Earlier this year the political pundits were all patting themselves on the back because the Tea-Publican Arizona legislature had not reintroduced the so-called “religious liberty” (license to discriminate) bill, SB 1062, that Gov. Jan Brewer vetoed last year after a firestorm of bad national publicity for Arizona. I warned you at the time not to read too much into this, Cathi Herrod is just biding her time.
I am right, of course. In the Arizona Republic today, Indiana uproar echoes SB 1062 furor in Ariz.:
Arizona’s SB 1062 sought to amend the state’s RFRA to provide a legal defense for individuals and businesses facing discrimination lawsuits if they proved they acted upon a “sincerely held religious belief.”
Cathi Herrod, president of the socially conservative Center for Arizona Policy, was the driving force behind SB 1062. On Friday, the center issued a statement praising Pence and Indiana.
In an interview Monday with The Arizona Republic, Herrod noted that Indiana’s new law also was informed by the Supreme Court’s decision last year in Burwell vs. Hobby Lobby Stores, which clarified RFRA can apply to closely held businesses. That case involved an objection to federally mandated birth-control coverage.
Indiana’s law is “not word for word, but it’s very similar to the Arizona law that we have as well as incorporating some of the changes that we were trying to make” [with SB 1062], Herrod said.
The Arizona Legislature’s regular session is winding down, and Herrod said for now there is no effort to revisit SB 1062-style legislation. CAP is waiting for a Supreme Court decision on same-sex marriage and monitoring other court cases to “determine whether Arizona’s (RFRA) law needs tweaking and updating or not,” she said.
Should the U.S. Supreme Court recognize constitutional equal protection for same-sex marriages and strike down the federal Defense of Marriage Act (DOMA) and state law limitations on same-sex marriages in late June, you can rest assured that Cathi Herrod and her her Christian Taliban will be back with a so-called “religious liberty” bill that will in effect be a license to discriminate, just like SB 1062 and the Indiana law.
To my friends in Why Marriage Matters Arizona, the Human Rights Campaign and Arizona ACLU, I hope that you have not been resting on your laurels since the Court ruled in your favor last October. Your work is not done; your civil rights are not yet secured. You should be working to preempt Cathi Herrod.
There are two ballot measures you must be prepared to file shortly after the U.S. Supreme Court issues its opinion in the same-sex marriage appeals in late June:
Remove the artifact of State Sanctioned Discrimination from the Arizona Constitution
The federal courts have struck down Article 30 of the Arizona Constitution, approved by voters as Proposition 102 (2008), amending the Arizona Constitution to define marriage as being between a man and a woman only. Same-sex marriage is now a reality in Arizona.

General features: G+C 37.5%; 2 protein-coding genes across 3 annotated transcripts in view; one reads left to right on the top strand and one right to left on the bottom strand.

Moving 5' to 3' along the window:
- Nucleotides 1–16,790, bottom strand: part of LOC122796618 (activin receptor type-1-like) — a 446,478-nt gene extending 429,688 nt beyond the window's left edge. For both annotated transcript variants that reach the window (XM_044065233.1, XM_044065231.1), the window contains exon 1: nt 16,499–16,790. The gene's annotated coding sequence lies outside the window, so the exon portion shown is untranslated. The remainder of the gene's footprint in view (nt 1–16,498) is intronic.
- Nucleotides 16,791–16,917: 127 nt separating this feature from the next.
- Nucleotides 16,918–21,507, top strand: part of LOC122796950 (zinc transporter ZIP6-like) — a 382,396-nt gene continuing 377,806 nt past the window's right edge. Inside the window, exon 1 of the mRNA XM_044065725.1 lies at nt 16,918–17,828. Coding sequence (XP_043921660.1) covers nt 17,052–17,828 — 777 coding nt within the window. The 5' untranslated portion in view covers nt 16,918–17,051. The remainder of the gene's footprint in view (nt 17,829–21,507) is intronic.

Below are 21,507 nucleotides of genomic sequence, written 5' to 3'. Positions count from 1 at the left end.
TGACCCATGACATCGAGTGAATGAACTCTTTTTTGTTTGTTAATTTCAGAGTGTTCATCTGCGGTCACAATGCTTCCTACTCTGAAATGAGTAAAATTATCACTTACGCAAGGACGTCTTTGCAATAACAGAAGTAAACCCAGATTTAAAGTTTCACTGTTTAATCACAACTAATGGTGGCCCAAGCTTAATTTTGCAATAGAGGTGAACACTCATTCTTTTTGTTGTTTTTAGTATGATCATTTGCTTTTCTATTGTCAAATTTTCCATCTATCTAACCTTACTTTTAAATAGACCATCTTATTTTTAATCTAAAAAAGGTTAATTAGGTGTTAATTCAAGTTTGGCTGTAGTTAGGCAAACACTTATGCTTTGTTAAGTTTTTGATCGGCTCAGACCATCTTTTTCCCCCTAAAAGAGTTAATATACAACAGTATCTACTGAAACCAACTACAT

But this artifact of state sanctioned discrimination should be repealed and removed from the Arizona Constitution, much in the same way that former slave states repealed constitutional provisions for slavery and Jim Crow laws in state constitutions.
Amend the Arizona Civil Rights Act
Amend the Arizona Civil Rights Act (ACRA) to prohibit discrimination on the basis of gender identity or sexual orientation in employment, public accommodations, and housing in the same manner as other protected classes currently covered under the ACA. This provides broader coverage than the proposed federal Employment Non-Discrimination Act (ENDA).
This bill has been introduced in the Arizona legislature every year since the mid-1990s, and has gone nowhere — despite the fact that most Arizonans believe, wrongly, that such anti-discrimination protections already exist.
Don’t wait for Cathi Herrod and her minions to take the fight to you in the next legislature. It is in your best interest to preemptively take the fight to Cathi Herrod and her ilk with ballot measures this summer.
Finally, I would add a third ballot measure, for those of you who are concerned about equal rights for women, in the wake of the “junk science” abortion bill from Cathi Herrod.
Equal Rights Amendment to the Arizona Constitution
Rep. Victoria Steele earlier this year sponsored a resolution that the state of Arizona approve the Equal Rights Amendment to the U.S. Constitution. Her resolution, of course, went nowhere in the Tea-Publican legislature.
I explained to Rep. Steele the other day that what is needed is an Equal Rights Amendment to the Arizona Constitution, something far easier to accomplish by citizens initiative. It should incorporate key language of the 14th Amendment to the U.S. Constitution, for example:
The State shall not make or enforce any law which shall abridge the privileges or immunities of citizens of Arizona on account of a person’s sex; nor shall the State deprive any person of life, liberty, or property, without due process of law; nor deny to any person within its jurisdiction the equal protection of the laws.
What this will accomplish is that it will require the courts to apply the strict scrutiny standard of review to legislative acts to determine whether there is a compelling state interest that outweighs a woman’s individual liberty rights. Much of what the Tea-Publican Arizona legislature does on behalf of Cathi Herrod and the CAP in treating women as second-class citizens, mere incubators for a fetus possessing superior “rights,” will not survive the strict scrutiny standard of review. This is a game changer.
If women want their equal rights then they have to step up and fight for their equal rights! No one is going to do it for you. Seize the initiative with this Equal Rights Amendment to the Arizona Constitution.
Time is wasting. File these three initiatives. Do it soon.